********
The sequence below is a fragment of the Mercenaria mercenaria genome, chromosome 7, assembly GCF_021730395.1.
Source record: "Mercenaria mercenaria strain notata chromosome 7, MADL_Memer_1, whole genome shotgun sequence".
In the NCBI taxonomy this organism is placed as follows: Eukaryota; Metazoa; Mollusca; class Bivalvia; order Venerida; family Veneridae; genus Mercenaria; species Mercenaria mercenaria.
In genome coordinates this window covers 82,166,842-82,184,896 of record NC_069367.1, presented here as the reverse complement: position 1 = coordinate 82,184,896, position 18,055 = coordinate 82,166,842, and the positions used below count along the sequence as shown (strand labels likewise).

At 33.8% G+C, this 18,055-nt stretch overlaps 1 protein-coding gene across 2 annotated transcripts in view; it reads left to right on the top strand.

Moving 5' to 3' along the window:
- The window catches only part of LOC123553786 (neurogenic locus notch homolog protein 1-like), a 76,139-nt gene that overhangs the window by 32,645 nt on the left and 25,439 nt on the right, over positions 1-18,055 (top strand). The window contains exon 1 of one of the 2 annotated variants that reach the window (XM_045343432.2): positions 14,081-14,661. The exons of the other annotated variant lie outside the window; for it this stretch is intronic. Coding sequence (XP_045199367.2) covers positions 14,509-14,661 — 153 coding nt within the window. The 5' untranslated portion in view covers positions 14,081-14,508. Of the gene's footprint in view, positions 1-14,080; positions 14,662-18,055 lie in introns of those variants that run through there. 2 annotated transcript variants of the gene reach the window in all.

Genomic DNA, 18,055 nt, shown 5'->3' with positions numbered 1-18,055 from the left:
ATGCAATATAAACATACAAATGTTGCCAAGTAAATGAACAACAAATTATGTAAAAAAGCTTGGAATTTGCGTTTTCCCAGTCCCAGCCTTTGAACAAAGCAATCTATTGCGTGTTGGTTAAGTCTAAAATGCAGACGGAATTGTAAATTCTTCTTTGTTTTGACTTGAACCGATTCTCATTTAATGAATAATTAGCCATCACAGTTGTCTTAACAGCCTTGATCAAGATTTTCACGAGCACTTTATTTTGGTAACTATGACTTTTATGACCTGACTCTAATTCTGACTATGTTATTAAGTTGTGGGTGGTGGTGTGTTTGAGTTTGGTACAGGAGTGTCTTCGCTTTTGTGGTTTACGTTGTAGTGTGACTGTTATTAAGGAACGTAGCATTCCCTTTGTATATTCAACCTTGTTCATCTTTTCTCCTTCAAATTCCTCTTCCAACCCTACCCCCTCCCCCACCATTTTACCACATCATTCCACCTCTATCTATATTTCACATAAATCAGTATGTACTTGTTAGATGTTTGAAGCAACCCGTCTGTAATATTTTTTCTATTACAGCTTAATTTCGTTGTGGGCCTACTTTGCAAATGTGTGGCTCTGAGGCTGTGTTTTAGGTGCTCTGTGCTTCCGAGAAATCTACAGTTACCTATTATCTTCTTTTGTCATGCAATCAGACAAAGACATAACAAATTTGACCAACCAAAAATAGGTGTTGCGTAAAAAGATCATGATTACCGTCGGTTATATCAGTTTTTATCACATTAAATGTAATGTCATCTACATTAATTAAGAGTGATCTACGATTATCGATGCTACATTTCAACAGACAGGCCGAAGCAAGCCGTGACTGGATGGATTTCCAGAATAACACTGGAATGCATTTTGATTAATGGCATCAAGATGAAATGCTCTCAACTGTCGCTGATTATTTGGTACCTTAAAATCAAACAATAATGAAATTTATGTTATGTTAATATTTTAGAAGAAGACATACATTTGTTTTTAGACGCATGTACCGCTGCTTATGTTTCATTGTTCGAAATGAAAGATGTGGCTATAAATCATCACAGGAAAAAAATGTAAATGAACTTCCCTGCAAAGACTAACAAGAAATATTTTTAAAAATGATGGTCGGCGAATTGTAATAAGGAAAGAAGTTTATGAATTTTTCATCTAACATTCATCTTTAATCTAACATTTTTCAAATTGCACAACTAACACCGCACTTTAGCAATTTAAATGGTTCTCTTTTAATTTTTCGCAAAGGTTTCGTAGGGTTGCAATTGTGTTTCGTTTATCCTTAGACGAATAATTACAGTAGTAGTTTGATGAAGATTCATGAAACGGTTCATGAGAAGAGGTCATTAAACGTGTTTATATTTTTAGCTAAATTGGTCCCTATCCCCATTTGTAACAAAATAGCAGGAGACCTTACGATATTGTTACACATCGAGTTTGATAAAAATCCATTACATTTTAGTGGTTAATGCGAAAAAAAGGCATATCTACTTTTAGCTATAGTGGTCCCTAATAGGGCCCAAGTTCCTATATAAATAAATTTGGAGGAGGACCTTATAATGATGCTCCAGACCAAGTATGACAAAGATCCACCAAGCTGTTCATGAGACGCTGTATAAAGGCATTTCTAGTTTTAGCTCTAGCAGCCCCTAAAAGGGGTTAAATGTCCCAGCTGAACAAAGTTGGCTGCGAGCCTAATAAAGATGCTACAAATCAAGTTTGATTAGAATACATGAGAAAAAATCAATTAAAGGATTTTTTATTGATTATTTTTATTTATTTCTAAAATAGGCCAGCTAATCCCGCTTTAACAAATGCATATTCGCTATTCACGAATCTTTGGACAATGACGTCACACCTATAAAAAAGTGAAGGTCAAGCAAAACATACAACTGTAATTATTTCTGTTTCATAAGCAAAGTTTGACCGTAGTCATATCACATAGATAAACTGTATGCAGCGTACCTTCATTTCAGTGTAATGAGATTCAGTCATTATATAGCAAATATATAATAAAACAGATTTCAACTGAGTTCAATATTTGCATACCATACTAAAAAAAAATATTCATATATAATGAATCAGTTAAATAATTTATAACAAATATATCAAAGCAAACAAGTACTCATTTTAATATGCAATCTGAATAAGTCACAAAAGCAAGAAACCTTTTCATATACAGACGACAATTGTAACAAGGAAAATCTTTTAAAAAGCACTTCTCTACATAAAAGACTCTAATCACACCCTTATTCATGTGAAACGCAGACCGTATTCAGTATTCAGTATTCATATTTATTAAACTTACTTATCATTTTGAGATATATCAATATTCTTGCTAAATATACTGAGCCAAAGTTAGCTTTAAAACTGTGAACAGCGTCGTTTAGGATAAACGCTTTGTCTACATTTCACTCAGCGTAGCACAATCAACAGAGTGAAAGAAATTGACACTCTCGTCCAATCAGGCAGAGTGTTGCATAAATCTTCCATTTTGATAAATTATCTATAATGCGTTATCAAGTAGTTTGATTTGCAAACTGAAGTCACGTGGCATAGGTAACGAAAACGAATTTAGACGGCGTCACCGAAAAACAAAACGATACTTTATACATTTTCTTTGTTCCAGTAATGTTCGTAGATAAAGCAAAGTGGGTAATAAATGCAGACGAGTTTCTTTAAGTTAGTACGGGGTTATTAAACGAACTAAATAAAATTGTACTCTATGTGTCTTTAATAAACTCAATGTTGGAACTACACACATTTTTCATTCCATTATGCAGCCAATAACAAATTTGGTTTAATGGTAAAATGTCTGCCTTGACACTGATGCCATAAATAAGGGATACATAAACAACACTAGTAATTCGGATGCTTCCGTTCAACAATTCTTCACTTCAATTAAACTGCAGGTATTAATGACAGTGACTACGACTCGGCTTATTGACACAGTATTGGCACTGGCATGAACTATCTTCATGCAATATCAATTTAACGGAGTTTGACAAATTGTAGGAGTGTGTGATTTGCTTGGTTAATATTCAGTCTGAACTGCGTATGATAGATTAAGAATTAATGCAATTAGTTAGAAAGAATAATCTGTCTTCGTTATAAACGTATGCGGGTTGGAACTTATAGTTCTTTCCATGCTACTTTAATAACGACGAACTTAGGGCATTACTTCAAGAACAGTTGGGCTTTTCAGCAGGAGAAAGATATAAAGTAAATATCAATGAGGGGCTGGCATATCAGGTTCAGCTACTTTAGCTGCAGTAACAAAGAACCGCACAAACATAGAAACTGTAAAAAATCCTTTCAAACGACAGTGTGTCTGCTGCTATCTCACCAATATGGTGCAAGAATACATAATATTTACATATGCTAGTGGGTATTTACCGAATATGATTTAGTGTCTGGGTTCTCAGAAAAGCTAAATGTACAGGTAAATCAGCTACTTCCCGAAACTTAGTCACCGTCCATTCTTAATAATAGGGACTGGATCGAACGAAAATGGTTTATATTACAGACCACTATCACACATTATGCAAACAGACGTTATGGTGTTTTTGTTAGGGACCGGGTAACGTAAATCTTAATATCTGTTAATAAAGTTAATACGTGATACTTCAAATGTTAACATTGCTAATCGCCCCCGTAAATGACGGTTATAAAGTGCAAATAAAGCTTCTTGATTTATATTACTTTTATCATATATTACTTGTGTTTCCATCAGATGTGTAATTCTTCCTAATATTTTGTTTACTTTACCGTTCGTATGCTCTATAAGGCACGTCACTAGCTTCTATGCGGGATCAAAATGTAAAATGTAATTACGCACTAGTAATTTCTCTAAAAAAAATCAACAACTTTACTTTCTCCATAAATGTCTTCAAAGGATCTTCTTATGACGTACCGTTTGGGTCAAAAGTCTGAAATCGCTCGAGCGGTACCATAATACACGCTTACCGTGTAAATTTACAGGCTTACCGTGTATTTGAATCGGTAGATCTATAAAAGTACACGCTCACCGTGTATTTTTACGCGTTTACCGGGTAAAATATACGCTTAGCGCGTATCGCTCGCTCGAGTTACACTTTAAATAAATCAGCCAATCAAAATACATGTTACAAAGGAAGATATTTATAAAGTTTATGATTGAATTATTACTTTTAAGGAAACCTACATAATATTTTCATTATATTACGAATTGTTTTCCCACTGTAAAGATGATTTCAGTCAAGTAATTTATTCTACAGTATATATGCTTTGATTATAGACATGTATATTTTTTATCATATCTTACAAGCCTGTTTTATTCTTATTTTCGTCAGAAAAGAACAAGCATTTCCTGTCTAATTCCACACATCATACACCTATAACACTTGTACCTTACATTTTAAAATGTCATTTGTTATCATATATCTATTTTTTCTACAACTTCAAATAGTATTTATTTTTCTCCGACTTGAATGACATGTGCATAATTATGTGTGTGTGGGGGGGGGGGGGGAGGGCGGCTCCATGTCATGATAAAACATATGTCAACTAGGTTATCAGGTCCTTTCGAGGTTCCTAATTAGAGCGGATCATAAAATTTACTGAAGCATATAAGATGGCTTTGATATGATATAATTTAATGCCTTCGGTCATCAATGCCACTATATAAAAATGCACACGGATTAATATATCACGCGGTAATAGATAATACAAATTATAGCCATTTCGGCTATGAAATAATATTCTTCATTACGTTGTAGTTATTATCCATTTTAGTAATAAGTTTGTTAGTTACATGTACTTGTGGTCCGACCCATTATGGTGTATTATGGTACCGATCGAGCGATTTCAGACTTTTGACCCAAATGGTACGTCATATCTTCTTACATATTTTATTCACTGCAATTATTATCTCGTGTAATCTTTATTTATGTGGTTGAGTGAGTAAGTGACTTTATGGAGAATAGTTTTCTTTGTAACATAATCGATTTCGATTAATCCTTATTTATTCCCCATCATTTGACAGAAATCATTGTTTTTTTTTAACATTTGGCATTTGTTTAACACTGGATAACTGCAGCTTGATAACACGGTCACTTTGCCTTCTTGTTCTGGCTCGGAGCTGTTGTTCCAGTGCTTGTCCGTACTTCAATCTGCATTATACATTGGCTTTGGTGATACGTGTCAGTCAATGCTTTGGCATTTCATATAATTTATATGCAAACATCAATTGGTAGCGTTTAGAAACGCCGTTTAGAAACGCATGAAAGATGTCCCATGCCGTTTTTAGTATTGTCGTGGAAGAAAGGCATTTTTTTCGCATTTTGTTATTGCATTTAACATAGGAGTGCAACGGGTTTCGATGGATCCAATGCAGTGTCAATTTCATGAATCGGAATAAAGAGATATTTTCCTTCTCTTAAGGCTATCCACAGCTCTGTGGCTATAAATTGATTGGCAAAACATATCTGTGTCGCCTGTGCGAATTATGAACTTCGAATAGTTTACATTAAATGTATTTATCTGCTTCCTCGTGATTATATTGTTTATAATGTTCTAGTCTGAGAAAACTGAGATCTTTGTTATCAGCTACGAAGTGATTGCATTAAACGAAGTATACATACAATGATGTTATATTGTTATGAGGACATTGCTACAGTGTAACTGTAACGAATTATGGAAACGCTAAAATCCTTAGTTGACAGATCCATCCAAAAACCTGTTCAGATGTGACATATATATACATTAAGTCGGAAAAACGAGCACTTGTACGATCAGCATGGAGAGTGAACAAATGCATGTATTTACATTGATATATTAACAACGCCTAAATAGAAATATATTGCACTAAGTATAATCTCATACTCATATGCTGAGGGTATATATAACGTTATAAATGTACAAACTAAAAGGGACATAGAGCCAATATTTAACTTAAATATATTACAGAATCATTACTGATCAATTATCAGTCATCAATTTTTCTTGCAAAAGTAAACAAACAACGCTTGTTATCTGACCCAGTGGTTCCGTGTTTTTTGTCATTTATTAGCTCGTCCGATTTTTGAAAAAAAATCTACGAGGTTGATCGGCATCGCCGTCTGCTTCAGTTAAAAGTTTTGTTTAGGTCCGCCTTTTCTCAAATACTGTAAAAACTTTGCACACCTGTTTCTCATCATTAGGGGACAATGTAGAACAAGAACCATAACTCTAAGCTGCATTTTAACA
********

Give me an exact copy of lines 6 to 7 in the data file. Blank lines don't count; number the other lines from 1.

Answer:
Moving 5' to 3' along the window:
- The window catches only part of LOC123553786 (neurogenic locus notch homolog protein 1-like), a 76,139-nt gene that overhangs the window by 32,645 nt on the left and 25,439 nt on the right, over positions 1-18,055 (top strand). The window contains exon 1 of one of the 2 annotated variants that reach the window (XM_045343432.2): positions 14,081-14,661. The exons of the other annotated variant lie outside the window; for it this stretch is intronic. Coding sequence (XP_045199367.2) covers positions 14,509-14,661 — 153 coding nt within the window. The 5' untranslated portion in view covers positions 14,081-14,508. Of the gene's footprint in view, positions 1-14,080; positions 14,662-18,055 lie in introns of those variants that run through there. 2 annotated transcript variants of the gene reach the window in all.